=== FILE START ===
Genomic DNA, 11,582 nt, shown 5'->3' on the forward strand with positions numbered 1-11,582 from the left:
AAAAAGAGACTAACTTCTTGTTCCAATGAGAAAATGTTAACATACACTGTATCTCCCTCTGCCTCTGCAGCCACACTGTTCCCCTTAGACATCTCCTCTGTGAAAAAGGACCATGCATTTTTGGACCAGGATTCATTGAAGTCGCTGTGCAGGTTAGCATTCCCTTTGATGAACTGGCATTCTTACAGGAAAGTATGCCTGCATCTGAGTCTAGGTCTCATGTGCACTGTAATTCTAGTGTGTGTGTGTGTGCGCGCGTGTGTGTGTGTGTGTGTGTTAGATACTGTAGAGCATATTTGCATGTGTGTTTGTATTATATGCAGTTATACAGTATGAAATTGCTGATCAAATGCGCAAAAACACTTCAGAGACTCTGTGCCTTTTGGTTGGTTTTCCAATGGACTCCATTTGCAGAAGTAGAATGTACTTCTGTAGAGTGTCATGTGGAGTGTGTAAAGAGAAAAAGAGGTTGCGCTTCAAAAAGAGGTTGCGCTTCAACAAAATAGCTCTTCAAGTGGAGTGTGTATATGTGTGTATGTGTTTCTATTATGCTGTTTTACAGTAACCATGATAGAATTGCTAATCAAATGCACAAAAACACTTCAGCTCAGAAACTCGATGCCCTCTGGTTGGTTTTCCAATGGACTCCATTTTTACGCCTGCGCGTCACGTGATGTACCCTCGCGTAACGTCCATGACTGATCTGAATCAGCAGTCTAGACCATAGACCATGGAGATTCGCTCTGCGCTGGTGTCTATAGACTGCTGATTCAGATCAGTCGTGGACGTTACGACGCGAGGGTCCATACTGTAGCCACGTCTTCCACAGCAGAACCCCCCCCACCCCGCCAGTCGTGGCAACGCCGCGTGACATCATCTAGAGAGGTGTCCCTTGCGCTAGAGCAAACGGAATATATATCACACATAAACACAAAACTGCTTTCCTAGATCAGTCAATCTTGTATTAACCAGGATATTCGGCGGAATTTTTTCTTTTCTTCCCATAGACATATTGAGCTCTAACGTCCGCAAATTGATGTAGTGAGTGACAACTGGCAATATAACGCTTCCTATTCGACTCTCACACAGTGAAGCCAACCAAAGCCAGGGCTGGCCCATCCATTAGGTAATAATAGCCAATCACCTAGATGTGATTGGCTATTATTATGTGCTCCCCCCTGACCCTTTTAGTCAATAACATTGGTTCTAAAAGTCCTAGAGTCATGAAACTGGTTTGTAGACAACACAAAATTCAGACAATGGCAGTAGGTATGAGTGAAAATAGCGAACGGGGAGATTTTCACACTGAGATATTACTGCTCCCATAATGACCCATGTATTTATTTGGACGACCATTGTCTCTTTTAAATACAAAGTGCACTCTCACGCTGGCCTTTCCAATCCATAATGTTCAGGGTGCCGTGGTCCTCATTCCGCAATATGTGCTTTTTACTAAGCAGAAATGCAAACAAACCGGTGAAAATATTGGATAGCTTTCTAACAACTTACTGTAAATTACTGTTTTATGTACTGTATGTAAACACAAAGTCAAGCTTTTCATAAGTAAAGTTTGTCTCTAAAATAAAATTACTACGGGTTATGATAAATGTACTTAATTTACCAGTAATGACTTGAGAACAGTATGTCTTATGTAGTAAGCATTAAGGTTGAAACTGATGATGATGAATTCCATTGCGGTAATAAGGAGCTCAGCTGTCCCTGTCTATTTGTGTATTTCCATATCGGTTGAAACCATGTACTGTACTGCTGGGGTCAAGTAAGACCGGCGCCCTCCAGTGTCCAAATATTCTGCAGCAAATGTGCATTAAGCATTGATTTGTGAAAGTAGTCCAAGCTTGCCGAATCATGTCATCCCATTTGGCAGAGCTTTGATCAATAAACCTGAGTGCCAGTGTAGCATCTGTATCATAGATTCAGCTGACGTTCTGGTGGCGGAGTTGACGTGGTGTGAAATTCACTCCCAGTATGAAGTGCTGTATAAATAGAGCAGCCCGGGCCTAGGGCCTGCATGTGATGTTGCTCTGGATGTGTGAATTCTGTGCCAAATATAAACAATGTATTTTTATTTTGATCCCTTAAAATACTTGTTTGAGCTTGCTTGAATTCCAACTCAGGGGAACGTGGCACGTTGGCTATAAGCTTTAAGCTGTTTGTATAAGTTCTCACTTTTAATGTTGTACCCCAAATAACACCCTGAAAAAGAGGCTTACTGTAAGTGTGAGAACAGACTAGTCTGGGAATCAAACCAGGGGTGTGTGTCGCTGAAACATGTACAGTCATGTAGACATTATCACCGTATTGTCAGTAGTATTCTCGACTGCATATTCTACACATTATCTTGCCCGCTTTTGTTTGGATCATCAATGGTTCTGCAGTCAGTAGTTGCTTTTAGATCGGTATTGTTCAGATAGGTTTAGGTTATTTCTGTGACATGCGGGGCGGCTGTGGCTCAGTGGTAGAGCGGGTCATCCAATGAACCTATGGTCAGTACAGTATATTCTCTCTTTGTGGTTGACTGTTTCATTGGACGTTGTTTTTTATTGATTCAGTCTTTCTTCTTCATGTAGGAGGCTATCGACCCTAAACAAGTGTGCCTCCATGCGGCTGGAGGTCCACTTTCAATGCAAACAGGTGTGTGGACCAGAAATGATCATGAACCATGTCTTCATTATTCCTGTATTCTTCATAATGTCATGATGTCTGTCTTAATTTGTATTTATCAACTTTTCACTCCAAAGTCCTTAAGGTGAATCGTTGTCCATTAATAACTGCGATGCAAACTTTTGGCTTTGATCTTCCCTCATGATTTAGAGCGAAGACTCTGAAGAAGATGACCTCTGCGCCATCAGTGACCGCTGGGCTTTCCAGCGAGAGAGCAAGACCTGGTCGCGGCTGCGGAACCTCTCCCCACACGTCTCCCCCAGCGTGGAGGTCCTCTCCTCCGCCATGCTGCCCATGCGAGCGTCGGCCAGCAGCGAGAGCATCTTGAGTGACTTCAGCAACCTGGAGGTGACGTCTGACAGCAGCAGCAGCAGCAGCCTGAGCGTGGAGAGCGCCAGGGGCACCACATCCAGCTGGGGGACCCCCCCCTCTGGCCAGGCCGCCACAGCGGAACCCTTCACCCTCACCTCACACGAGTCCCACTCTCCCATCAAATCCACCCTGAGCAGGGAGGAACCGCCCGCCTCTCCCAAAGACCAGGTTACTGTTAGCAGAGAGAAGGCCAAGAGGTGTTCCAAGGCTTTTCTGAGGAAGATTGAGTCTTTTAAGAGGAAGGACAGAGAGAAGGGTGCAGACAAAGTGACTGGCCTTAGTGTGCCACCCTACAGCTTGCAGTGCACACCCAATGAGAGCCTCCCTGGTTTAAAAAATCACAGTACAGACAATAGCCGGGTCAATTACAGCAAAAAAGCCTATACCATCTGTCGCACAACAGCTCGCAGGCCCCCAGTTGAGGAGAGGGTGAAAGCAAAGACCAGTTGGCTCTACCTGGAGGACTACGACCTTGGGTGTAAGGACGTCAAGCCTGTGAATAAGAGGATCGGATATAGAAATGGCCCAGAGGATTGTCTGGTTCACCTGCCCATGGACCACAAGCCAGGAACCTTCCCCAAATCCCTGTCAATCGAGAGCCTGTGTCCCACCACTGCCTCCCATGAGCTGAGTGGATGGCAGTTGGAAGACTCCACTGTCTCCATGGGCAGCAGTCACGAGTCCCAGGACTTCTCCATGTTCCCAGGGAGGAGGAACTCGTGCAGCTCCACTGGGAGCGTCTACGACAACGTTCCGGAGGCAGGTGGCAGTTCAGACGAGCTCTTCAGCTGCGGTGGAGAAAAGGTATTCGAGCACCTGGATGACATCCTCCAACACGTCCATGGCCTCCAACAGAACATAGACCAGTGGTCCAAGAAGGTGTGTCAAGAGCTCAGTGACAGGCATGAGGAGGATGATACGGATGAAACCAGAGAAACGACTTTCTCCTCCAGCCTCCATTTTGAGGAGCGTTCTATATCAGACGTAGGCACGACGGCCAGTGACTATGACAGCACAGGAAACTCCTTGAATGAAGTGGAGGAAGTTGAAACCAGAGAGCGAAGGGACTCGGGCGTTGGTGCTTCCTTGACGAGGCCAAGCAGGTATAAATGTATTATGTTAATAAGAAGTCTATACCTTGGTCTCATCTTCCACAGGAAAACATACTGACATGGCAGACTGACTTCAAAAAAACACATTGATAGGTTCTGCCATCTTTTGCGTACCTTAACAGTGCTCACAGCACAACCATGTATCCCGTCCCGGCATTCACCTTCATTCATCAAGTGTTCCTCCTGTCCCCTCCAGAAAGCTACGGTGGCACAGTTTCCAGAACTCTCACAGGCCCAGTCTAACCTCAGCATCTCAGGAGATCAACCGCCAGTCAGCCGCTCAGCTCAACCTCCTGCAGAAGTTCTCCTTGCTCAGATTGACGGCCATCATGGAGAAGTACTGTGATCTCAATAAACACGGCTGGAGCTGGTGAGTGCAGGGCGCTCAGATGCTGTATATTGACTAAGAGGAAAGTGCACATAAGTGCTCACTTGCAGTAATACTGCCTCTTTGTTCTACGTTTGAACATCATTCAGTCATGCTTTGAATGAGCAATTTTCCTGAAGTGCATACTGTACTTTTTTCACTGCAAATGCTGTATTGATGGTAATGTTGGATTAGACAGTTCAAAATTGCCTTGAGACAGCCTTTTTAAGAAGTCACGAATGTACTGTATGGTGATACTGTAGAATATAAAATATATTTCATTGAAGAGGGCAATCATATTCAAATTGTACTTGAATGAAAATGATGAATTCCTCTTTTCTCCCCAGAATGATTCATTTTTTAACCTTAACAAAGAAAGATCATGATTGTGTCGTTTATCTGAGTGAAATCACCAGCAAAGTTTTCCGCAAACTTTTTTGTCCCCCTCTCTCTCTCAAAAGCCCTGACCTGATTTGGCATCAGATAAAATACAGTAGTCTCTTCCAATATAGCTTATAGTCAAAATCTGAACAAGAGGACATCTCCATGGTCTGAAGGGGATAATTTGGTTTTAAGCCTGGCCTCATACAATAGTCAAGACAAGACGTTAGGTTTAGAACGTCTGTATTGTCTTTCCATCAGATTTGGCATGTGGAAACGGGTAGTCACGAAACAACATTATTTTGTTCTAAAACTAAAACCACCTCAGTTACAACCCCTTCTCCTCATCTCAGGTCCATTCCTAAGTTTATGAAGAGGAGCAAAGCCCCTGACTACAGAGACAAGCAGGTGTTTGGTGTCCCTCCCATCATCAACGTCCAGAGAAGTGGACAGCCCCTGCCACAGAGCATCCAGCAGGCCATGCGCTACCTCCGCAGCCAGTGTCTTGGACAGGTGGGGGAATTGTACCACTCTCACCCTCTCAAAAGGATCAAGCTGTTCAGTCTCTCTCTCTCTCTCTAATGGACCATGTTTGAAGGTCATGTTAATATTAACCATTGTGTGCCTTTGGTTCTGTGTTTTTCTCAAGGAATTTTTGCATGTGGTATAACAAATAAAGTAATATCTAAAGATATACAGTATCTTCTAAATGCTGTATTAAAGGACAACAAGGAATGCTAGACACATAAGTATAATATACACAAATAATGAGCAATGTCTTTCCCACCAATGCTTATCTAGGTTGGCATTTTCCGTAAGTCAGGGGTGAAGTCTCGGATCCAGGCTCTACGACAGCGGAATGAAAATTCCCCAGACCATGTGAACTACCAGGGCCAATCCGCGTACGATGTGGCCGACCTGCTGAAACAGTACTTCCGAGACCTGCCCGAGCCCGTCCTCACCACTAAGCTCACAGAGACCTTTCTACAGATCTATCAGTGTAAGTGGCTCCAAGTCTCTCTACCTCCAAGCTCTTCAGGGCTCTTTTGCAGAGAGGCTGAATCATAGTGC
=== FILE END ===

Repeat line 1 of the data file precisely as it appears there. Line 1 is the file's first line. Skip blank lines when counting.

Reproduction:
Genomic DNA, 11,582 nt, shown 5'->3' on the forward strand with positions numbered 1-11,582 from the left: